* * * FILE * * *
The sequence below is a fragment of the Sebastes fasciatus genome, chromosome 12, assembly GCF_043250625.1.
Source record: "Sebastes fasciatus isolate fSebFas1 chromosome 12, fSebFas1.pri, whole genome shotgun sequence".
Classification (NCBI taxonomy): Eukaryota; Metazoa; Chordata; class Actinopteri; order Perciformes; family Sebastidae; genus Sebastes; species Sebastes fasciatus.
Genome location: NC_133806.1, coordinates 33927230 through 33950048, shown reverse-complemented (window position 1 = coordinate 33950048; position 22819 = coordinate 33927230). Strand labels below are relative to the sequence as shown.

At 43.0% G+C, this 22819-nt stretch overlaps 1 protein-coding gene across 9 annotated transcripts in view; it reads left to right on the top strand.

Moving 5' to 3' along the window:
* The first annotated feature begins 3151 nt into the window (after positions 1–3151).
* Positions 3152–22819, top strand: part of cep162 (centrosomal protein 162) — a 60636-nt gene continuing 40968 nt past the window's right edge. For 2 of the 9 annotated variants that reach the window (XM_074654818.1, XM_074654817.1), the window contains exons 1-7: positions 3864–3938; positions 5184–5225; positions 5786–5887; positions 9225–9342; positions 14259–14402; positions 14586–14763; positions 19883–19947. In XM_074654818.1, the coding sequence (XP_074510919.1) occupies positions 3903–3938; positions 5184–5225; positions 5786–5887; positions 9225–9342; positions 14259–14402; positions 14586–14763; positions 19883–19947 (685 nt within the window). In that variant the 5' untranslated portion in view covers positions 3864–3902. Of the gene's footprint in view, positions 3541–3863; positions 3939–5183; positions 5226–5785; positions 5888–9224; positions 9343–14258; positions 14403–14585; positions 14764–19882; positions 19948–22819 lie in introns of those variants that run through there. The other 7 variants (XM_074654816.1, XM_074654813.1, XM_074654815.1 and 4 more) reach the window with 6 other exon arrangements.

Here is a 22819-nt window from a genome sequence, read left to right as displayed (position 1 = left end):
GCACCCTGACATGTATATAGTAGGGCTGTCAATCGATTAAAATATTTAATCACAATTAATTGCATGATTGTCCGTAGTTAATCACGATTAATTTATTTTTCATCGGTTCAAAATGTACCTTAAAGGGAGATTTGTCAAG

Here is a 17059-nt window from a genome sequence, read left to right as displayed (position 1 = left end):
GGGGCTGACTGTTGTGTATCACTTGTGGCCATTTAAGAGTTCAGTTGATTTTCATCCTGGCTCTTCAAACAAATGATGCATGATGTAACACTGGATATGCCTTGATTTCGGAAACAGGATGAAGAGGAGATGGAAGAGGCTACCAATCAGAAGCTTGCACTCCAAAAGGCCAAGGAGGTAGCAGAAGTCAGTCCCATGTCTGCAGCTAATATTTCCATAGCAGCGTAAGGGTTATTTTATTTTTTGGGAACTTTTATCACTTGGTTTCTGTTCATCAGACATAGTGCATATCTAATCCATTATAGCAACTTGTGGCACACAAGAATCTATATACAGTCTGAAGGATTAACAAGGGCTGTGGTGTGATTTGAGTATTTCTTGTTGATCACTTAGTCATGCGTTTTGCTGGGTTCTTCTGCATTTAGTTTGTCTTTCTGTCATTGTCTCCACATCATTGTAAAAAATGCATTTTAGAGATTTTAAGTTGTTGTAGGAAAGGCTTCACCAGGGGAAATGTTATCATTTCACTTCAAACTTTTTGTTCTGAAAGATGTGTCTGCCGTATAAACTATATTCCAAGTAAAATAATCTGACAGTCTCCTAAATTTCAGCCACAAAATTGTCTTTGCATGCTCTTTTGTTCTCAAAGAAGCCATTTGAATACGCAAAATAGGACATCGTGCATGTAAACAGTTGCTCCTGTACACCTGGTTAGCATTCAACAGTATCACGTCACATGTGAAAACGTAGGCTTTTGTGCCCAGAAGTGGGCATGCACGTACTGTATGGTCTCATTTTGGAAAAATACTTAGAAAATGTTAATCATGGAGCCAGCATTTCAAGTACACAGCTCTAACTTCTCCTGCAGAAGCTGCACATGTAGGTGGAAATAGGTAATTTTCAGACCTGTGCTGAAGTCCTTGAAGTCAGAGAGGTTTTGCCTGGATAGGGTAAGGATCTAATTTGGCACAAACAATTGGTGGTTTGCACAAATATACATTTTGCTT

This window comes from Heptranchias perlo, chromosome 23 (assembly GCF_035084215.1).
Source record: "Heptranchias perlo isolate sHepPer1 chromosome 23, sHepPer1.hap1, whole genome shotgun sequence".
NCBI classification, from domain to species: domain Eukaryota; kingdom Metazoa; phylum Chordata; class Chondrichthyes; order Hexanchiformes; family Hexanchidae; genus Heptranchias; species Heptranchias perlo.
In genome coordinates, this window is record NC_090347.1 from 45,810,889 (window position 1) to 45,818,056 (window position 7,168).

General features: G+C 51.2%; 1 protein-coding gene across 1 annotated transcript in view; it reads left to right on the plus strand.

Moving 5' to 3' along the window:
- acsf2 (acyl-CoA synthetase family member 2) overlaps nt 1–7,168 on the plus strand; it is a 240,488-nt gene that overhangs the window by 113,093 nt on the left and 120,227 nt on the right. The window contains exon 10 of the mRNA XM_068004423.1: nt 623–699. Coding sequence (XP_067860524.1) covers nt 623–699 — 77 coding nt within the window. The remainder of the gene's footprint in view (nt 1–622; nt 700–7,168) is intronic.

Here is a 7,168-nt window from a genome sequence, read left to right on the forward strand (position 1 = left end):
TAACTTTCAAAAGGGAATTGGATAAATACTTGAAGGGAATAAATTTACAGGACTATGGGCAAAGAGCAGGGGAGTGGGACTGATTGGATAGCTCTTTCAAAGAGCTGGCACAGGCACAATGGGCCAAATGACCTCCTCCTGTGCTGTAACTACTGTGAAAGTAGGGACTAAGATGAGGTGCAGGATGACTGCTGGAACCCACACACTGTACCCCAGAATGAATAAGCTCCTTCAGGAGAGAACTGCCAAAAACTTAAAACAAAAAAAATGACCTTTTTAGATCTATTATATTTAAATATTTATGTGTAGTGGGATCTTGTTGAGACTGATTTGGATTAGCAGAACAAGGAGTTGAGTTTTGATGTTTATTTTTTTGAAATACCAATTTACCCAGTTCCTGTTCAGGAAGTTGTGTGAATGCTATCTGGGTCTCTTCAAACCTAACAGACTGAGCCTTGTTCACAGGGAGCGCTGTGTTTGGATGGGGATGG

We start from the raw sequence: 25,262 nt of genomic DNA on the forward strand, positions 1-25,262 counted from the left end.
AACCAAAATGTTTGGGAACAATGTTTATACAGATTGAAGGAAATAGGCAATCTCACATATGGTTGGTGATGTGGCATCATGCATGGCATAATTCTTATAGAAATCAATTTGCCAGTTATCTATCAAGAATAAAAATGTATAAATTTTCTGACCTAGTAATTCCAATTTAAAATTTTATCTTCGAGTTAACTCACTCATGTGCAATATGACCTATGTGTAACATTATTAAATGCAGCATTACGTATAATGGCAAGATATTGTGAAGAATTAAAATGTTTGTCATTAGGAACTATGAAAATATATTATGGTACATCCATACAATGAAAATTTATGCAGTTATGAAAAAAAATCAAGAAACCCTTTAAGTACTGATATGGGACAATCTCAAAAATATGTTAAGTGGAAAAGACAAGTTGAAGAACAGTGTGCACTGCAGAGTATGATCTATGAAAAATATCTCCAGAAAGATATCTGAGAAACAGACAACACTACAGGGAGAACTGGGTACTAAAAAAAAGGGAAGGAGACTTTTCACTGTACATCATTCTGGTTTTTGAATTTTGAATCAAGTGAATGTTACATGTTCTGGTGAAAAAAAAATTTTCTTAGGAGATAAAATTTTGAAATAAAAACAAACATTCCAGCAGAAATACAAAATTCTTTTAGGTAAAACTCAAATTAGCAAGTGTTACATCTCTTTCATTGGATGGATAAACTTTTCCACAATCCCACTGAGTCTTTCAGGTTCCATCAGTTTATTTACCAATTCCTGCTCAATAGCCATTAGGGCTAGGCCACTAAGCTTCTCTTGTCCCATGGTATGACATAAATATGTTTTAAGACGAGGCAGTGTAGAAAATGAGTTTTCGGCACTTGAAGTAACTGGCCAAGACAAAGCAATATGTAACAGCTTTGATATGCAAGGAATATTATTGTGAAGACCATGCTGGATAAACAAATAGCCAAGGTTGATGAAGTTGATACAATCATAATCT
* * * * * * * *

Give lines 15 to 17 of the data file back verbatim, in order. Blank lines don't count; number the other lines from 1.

NCBI classification, from domain to species: domain Eukaryota; kingdom Metazoa; phylum Chordata; class Chondrichthyes; order Hexanchiformes; family Hexanchidae; genus Heptranchias; species Heptranchias perlo.
In genome coordinates, this window is record NC_090347.1 from 45,810,889 (window position 1) to 45,818,056 (window position 7,168).

General features: G+C 51.2%; 1 protein-coding gene across 1 annotated transcript in view; it reads left to right on the plus strand.